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Is Relentless Innovation necessary?

In my new book Relentless Innovation we examine the firms that innovate consistently and successfully over a long period of time. Firms like Apple, 3M, Google, P&G and W.L. Gore are just some of the firms I think are “Relentless Innovators”.  What you may be thinking is:  Is Relentless, sustained innovation really necessary?

We live in an era of almost unprecedented change, driven by a number of interlocking factors, any one of which in isolation would suggest innovation is valuable, but taken in combination they point to a future where only Relentless Innovators will thrive. Let’s look at just a couple of those factors:

  • Ever increasing customer demand and expectation – Consumers have become accustomed to new, and better products that are updated or replaced ever more rapidly.  We expect new products, new features and new capabilities from existing products and services, and new products and services to simplify our lives.  Consumer demand and expectation is driving the need for more innovation.
  • Rapid shifts in technology.  Today, every person with a smart phone is a massive consumer of information and a significant producer of information as well.  As we have more information, we need ways to consume it, understand it, store it and use it effectively.  The explosion in information – the creation, sharing and management of information – drives new needs and new expectations.
  • Globalization.  We have competition from far more firms, in far more geographies, than ever before.  As trade barriers fall and manufacturing power shifts, new products and services are available from far more firms than ever before, increasing competition.
  • Shrinking product life cycles.  As new products become available and customer demands increase, we have far less affinity and loyalty to existing products and services.  Because there are more options available, we shift our allegiances far more readily, reducing product life cycles and forcing product and service firms to update their offerings more regularly.
  • The cost of entry is falling, especially on the web.  New entrants and substitutes to existing products and services can enter a market and gain scale quickly, especially using the web and mobile devices.  This means that firms that had a previously unassailable position are under attack by many new entrants and substitutes which offer new products and services.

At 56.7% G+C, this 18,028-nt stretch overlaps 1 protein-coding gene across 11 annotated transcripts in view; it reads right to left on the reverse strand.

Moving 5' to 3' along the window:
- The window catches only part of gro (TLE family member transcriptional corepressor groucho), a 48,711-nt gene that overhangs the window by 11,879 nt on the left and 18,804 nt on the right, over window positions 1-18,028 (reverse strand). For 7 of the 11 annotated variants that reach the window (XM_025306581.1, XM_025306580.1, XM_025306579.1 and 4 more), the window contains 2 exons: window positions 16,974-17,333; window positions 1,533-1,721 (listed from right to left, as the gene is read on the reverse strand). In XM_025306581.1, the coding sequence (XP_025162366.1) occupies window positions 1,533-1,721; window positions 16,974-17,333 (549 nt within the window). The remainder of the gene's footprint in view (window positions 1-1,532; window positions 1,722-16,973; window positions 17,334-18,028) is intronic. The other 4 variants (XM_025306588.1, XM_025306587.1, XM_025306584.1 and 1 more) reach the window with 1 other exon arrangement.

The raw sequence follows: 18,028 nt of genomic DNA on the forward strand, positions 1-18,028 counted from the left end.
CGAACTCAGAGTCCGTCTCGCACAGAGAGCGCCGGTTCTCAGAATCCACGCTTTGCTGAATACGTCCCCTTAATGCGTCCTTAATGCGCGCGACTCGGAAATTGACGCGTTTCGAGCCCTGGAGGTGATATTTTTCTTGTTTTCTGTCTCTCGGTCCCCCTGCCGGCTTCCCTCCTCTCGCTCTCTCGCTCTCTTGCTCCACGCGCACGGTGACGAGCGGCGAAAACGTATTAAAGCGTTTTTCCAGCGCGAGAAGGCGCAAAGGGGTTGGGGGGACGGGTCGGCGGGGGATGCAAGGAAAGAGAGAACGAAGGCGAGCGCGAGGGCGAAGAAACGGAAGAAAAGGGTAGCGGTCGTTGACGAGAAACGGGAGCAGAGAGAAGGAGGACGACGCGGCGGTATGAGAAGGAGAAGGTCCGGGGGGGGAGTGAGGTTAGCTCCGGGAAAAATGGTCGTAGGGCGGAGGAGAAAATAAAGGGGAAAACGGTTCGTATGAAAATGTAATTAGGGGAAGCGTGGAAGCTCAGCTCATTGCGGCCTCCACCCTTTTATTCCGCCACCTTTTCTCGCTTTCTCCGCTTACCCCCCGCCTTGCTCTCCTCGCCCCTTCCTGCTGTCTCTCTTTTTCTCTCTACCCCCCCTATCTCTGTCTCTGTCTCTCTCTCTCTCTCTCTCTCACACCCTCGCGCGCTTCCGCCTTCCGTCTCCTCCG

• Layoffs create new entrepreneurs and innovators.  History has shown that there is an inevitable flowering of innovation and entrepreneurship after a significant downturn, as many of the people who are downsized from their corporate jobs start new businesses rather than re-enter the corporate workforce.  These new entrepreneurs and innovators create thousands of new ideas, new products and services that disrupt the existing order.

All of these factors are contributing to the need for far more innovation.  As I state in the book, in the near future the concept of a “fast follower” may not exist, since the pace of change is moving so quickly.  Firms that rely less on innovation and more on following industry leaders may find that they simply can’t follow fast enough, or the market won’t select one long term leader that enables firms to follow one product or trend.  Firms that don’t or won’t innovate consistently over time will simply fall further and further behind.  See a PowerPoint that expands these ideas posted on Slideshare..

Innovation is the new competitive advantage.  Relentless Innovators already understand this.  Do you?


About ovoinnovation

Jeffrey Phillips is a senior consultant with RTI Innovation Advisors and the author of Relentless Innovation, OutManeuver and Make us more Innovative.


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